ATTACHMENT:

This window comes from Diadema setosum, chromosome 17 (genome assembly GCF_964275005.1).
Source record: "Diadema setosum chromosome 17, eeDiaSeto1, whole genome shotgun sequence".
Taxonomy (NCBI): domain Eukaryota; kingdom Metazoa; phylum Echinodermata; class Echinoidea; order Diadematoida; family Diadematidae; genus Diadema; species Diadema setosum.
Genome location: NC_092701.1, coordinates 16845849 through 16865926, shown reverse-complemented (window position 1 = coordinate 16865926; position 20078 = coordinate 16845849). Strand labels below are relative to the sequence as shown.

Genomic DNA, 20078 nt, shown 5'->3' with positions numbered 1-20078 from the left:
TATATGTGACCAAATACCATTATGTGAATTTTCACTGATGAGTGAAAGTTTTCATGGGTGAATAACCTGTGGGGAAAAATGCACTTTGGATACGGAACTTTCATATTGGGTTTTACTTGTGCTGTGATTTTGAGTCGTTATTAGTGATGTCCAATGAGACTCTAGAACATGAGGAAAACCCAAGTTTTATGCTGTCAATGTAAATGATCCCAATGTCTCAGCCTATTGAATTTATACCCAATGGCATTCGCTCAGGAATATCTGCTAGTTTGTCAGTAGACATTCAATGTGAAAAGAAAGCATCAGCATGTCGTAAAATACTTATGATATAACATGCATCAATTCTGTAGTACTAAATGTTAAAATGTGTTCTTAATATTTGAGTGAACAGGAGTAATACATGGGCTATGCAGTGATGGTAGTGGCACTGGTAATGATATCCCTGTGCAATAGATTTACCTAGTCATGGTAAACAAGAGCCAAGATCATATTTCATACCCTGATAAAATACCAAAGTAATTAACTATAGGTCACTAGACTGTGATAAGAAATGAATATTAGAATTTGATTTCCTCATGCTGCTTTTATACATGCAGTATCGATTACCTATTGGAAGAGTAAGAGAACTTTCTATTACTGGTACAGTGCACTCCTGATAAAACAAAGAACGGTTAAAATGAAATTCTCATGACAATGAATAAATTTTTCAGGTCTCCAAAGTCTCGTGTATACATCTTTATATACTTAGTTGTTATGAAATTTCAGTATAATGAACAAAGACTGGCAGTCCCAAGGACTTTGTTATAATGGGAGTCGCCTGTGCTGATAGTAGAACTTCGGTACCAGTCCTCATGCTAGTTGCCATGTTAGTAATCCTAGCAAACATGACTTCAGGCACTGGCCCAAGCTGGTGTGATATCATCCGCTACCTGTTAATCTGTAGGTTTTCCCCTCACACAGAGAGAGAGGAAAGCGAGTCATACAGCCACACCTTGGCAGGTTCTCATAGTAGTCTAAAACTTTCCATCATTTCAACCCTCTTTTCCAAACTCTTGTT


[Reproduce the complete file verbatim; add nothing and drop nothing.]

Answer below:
This window comes from Diadema setosum, chromosome 17 (genome assembly GCF_964275005.1).
Source record: "Diadema setosum chromosome 17, eeDiaSeto1, whole genome shotgun sequence".
Taxonomy (NCBI): domain Eukaryota; kingdom Metazoa; phylum Echinodermata; class Echinoidea; order Diadematoida; family Diadematidae; genus Diadema; species Diadema setosum.
Genome location: NC_092701.1, coordinates 16845849 through 16865926, shown reverse-complemented (window position 1 = coordinate 16865926; position 20078 = coordinate 16845849). Strand labels below are relative to the sequence as shown.

Genomic DNA, 20078 nt, shown 5'->3' with positions numbered 1-20078 from the left:
TATATGTGACCAAATACCATTATGTGAATTTTCACTGATGAGTGAAAGTTTTCATGGGTGAATAACCTGTGGGGAAAAATGCACTTTGGATACGGAACTTTCATATTGGGTTTTACTTGTGCTGTGATTTTGAGTCGTTATTAGTGATGTCCAATGAGACTCTAGAACATGAGGAAAACCCAAGTTTTATGCTGTCAATGTAAATGATCCCAATGTCTCAGCCTATTGAATTTATACCCAATGGCATTCGCTCAGGAATATCTGCTAGTTTGTCAGTAGACATTCAATGTGAAAAGAAAGCATCAGCATGTCGTAAAATACTTATGATATAACATGCATCAATTCTGTAGTACTAAATGTTAAAATGTGTTCTTAATATTTGAGTGAACAGGAGTAATACATGGGCTATGCAGTGATGGTAGTGGCACTGGTAATGATATCCCTGTGCAATAGATTTACCTAGTCATGGTAAACAAGAGCCAAGATCATATTTCATACCCTGATAAAATACCAAAGTAATTAACTATAGGTCACTAGACTGTGATAAGAAATGAATATTAGAATTTGATTTCCTCATGCTGCTTTTATACATGCAGTATCGATTACCTATTGGAAGAGTAAGAGAACTTTCTATTACTGGTACAGTGCACTCCTGATAAAACAAAGAACGGTTAAAATGAAATTCTCATGACAATGAATAAATTTTTCAGGTCTCCAAAGTCTCGTGTATACATCTTTATATACTTAGTTGTTATGAAATTTCAGTATAATGAACAAAGACTGGCAGTCCCAAGGACTTTGTTATAATGGGAGTCGCCTGTGCTGATAGTAGAACTTCGGTACCAGTCCTCATGCTAGTTGCCATGTTAGTAATCCTAGCAAACATGACTTCAGGCACTGGCCCAAGCTGGTGTGATATCATCCGCTACCTGTTAATCTGTAGGTTTTCCCCTCACACAGAGAGAGAGGAAAGCGAGTCATACAGCCACACCTTGGCAGGTTCTCATAGTAGTCTAAAACTTTCCATCATTTCAACCCTCTTTTCCAAACTCTTGTT